TERRA NOVA follows an ordinary family on an incredible journey back in time to prehistoric Earth as a small part of a daring experiment to save the human race. In the year 2149, the world is dying. The planet is overdeveloped and overcrowded, with the majority of plant and animal life extinct. The future of mankind is in jeopardy, and its only hope for survival is in the distant past.
When scientists unexpectedly discovered a fracture in time that made it possible to construct a portal into primeval history, the bold notion was born to resettle humanity in the past – a second chance to rebuild civilization and get it right this time.
The series centers on the Shannon family as they join the Tenth Pilgrimage of settlers to Terra Nova, the first colony established in this beautiful yet foreboding land. JIM SHANNON (Jason O’Mara), a devoted father with a checkered past, guides his family through this new world of limitless beauty, mystery and terror. Jim’s wife, ELISABETH (Shelley Conn), is a trauma surgeon and the newest addition to Terra Nova’s medical team. JOSH (Landon Liboiron) is their 17-year-old son who is torn to leave life as he knows it behind; upon arriving at the settlement, he finds himself instantly drawn to the beautiful and rule-breaking SKYE (Allison Miller). MADDY (Naomi Scott), Josh’s endearingly awkward 15-year-old sister, hopes Terra Nova will give her a chance to reinvent herself. Although Elisabeth’s medical training secured the family a spot on the pilgrimage, a secret involving their five-year-old daughter, ZOE (Alana Mansour), soon endangers their place in this utopia.
Upon the Shannons’ arrival, they are introduced to COMMANDER NATHANIEL TAYLOR (Stephen Lang), the charismatic and heroic first pioneer and leader of the settlement. Taylor warns the travelers that while Terra Nova is a place of new opportunities and fresh beginnings, all is not as idyllic as it initially appears. Along with blue skies, towering waterfalls and lush vegetation, the surrounding terrain is teeming with danger – and not just of the man-eating dinosaur variety. There is also a splinter colony of renegades led by the battle-hardened MIRA (Christine Adams), who is vehemently opposed to Taylor and his leadership.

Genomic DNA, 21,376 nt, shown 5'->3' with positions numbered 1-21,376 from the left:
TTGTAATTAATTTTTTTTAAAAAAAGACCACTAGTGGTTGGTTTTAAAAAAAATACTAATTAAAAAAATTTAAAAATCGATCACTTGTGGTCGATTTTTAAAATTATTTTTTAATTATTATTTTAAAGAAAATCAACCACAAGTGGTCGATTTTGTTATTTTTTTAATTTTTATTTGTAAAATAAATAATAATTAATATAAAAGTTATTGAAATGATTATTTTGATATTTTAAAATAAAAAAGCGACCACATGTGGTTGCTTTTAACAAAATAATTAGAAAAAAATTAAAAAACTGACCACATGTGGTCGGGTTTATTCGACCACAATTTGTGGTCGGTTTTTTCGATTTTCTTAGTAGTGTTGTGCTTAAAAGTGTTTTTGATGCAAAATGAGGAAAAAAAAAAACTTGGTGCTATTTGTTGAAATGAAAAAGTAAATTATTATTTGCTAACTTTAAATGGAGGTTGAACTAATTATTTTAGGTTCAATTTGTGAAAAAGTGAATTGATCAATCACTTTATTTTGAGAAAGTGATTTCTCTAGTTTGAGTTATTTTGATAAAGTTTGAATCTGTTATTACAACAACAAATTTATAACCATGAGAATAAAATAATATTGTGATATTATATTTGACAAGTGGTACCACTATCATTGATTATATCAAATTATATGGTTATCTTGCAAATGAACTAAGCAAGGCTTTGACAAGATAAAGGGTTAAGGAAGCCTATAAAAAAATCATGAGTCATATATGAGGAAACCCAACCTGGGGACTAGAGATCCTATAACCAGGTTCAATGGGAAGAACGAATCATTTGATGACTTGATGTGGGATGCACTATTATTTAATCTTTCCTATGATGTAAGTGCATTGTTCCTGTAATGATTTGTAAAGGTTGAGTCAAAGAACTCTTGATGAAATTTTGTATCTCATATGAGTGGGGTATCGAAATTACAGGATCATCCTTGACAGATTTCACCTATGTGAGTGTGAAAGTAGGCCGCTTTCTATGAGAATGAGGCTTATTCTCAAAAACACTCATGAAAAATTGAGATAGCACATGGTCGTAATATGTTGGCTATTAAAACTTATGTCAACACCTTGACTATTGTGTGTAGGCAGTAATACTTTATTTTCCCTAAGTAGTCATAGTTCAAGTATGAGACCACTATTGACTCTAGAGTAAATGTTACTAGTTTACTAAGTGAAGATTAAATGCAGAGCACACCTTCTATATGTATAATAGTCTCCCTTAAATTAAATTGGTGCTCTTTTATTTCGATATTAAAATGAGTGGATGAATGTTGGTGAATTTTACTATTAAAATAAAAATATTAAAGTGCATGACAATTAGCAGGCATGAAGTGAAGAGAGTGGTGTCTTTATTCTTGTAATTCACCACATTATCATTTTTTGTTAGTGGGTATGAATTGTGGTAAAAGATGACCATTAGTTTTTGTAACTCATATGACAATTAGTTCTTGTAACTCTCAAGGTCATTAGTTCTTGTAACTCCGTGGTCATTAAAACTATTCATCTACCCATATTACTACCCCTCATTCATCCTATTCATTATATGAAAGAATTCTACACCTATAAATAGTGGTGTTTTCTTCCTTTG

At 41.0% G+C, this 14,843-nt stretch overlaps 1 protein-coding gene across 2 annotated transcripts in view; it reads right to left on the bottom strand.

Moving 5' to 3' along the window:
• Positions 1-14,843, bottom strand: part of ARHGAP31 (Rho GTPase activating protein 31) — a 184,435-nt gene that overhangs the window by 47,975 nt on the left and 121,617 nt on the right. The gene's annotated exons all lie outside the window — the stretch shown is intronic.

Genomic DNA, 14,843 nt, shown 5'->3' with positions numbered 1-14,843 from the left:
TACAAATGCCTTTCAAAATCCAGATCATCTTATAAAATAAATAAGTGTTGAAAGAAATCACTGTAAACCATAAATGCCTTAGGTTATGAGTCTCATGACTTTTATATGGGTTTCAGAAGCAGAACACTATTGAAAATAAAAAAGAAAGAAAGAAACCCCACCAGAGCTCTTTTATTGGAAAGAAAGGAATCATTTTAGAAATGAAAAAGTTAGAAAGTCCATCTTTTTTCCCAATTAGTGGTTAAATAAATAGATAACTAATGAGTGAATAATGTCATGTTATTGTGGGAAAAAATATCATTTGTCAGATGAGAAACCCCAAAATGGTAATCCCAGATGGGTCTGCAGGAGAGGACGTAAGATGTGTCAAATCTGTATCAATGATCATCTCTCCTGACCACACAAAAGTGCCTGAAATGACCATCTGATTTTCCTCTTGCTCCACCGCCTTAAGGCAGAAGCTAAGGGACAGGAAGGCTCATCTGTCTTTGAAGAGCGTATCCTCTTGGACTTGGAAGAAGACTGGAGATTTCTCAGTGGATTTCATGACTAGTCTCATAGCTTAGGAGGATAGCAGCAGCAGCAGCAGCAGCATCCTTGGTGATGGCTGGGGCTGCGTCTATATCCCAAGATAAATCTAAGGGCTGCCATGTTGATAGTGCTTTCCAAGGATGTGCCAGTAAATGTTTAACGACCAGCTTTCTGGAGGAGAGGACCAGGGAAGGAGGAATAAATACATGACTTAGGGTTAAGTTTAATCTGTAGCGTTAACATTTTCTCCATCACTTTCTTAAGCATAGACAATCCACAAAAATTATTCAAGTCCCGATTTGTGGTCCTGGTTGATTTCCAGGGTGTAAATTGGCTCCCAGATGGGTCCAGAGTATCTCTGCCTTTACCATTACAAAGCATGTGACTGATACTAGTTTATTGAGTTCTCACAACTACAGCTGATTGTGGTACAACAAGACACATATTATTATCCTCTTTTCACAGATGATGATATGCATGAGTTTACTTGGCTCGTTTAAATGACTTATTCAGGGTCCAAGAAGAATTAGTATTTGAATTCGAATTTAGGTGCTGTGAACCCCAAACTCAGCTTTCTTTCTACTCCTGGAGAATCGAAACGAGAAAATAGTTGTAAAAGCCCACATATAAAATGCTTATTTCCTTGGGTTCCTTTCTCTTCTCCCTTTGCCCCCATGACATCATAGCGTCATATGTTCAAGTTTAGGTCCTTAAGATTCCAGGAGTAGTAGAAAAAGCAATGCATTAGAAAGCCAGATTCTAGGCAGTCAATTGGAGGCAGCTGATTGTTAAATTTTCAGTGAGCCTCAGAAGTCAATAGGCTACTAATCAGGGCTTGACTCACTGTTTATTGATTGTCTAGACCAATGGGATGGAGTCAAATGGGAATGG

Even more threatening than what lies outside the protective walls of the colony is the chilling possibility that something sinister is happening inside Terra Nova. The Shannons will come to suspect that not everyone on this mission has the same idea of how to best save mankind; in fact, there may be forces intent on destroying this new world before it even begins. – FOX
78 out of 100
Regular readers of the blog know that as much as we like the concept of Terra Nova, we have been very skeptical about whether or not it would be able to find an audience on a prime-time network (especially FOX) to justify the largest budget in television history, because quite frankly, prime-time audiences don’t watch serialized science fiction for the most part. And, yes, despite what writer/exec. producer Brannon Braga claims, Terra Nova is indeed a science fiction show.
And this brings us to what we hate about the show and what we think we may be begrudgingly loving about the show: Producers/writers Brannon fu*king Braga and René fu*king Echeverria, the old guard who wrote and produced much of Star Trek franchise from The Next Generation forward. For the record, many Trek fans will blame the production team of Rick Berman and Brannon Braga (“B & B”) for the demise of that franchise and while we at The ‘Tastic do not share in this opinion, we certainly recognize that Braga himself brings a certain generic, vanilla, crisis-of-the-week factor to dramatic television that certainly didn’t help that franchise or most of the other things he’s worked on since. The ‘Tastic will send a Tootsie Pop to the first person who can tell us what the plot of season eight of 24 was without going to IMDb (and, yes, we’ll know).